I cannot beat the trails, Or trim the wind-taut sails, Or pitch a camp beside the dusty road. 26


I cannot tame the crowd, Or reprimand the proud, Or offer strength to bear your heavy load. I have a woman’s heart, And play a woman’s part, Attending to the tasks of house and fare. I hunger for some way, Some gesture just to say, I love you Jesus, and I truly care. You’ve shown us so much life And spared us all your strife, Retreating from our home to pour your heart Out in the hills of prayer, To meet your Father there, To gain His strength before you must depart. I grieved your love before, When you had planned much more Than simply curing Lazarus’ ill health. I wept that you came late, That you would hesitate, But you were bringing resurrection wealth! And here we are again At table with you, friend, And I can sense the heaviness of sin Weighs doubly on you now, As you reflect on how The final ministry will soon begin. The ointment in my hand, A rare and precious brand, Seems all I have right now of worth to share. And so I wash your feet With fragrance rich and sweet, And wipe them clean and dry with my long hair. I know this is not waste, 27


Though Judas jeers with haste: “The money could have gone to feed the poor!” But you have read my heart, My urge to play some part In love’s anointing ere you reach death’s door. Again I’m at your side, While others harp and chide: “There’s much work to be done, no time to rest.” But here your eyes meet mine In fellowship divine, Assuring that in this I share your best!

MARK 14: 8, 9 She hath done what she could: she is come aforehand to anoint my body to the burying. Verily I say unto you, Wheresoever this gospel shall be preached throughout the whole world, this also that she hath done shall be spoken of for a memorial of her (Mary of Bethany).

Brick and Mortar Masters

John 1: 37And the two disciples heard him speak, and they followed Jesus. 38Then Jesus turned, and saw them following, and saith unto them, What seek ye? They said unto him, Rabbi, (which is to say, being interpreted, Master,) where dwellest thou? 39He saith unto them, Come and see. They came and saw where he dwelt, and abode with him that day: for it was about the tenth hour. Where does God dwell? That is one of the big questions. No doubt Jesus led the two inquirers to a simple, frugal, intimate place of rest. 28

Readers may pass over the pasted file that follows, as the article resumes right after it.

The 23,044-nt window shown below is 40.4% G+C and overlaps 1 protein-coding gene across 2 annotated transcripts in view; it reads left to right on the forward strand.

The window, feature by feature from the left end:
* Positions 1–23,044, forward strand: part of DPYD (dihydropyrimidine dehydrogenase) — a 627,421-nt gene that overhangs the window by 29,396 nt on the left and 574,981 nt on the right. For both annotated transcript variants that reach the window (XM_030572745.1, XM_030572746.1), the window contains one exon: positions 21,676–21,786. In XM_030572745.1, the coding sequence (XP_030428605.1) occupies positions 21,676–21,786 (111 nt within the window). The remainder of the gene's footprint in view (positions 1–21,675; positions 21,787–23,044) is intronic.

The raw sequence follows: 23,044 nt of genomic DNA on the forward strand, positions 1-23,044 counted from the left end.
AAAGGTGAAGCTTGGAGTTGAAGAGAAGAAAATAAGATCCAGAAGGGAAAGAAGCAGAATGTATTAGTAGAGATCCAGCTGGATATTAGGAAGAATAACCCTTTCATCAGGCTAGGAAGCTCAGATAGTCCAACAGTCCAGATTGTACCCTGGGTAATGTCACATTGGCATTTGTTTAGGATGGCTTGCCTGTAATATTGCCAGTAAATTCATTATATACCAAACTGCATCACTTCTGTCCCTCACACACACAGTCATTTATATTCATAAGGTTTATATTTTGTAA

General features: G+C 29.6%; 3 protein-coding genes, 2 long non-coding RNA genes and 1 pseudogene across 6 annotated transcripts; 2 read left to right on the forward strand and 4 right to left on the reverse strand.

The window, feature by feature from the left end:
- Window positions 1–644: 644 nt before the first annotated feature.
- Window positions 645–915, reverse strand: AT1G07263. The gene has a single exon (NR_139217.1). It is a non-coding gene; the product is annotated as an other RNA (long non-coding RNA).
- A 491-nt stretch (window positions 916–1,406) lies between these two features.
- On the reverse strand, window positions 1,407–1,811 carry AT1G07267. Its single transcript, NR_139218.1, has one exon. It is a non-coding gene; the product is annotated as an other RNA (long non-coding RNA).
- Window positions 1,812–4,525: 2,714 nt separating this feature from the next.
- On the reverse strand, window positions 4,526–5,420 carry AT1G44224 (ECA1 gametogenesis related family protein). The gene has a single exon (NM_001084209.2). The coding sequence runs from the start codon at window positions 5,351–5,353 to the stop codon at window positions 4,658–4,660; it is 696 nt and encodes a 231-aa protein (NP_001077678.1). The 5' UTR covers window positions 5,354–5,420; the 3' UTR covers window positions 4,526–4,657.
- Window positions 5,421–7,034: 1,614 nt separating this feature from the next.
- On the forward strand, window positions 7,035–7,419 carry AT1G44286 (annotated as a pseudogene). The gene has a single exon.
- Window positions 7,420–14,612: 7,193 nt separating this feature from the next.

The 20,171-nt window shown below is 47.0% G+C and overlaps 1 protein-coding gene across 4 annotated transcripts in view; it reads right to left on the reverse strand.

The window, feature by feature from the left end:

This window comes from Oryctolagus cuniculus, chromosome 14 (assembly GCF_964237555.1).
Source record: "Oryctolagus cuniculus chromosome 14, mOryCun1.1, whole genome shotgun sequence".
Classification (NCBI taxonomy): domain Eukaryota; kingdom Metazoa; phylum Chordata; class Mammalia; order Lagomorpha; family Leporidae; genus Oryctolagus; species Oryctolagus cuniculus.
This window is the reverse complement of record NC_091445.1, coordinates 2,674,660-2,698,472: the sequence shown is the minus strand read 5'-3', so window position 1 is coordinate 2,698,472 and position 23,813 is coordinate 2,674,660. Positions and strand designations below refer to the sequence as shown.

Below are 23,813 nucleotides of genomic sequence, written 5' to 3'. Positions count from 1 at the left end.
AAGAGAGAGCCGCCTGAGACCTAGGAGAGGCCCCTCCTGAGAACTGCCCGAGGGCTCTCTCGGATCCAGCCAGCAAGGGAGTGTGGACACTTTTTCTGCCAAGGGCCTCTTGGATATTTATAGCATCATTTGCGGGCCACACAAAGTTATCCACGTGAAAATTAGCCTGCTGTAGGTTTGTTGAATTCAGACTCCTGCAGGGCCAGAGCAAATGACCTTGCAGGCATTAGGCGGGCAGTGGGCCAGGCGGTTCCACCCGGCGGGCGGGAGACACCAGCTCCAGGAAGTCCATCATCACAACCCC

We think of the rich attachment which developed between Mary, Martha, Lazarus and Jesus at Bethany. Our Lord wanted to go to that place. There he found courtesy, refreshment, respect, quiet personable conversation, shelter from the crowds and pace. The friends there were sensitive to His needs and were delighted to learn at His feet. There He was confident that His words and attention were treasured. Recently my wife and I attended a fellowship which is considering yet another major building campaign. The tension was quite evident in the pastor's message as he shared more of the Board's vision in expansion. So many more programs possible. So much comfort. So many practical helps. So many more visitors expected. Then comes the pressure to make really effective use of all the new space. The Bulletin Board touts a growing list of activities which "one really must attend." The momentum picks up, but sadly, "Bethany" is diminished. In my topical Bible I see that Bethany translates "the house of unripe figs". We read in another place that Jesus approached a fig tree rich in foliage but lacking fruit. He cursed that tree. We are told that it represented the organized religion of His day, pretentious and barren. Bethany was also the place where the disciples got the donkey which was used to carry Jesus into Jerusalem on Palm Sunday.(Mark 11) I am not suggesting that brothers and sisters meet in a humble garage or cottage. I am issuing a warning however against becoming enslaved to the mortgage, bricks and mortar. In any fellowship if the word gets around that Jesus inhabits the praise, corporate prayer and a clear word of teaching and exhortation, the people will come. Funds may also be in reserve to help those in need and to send abroad to missions and Bible distribution.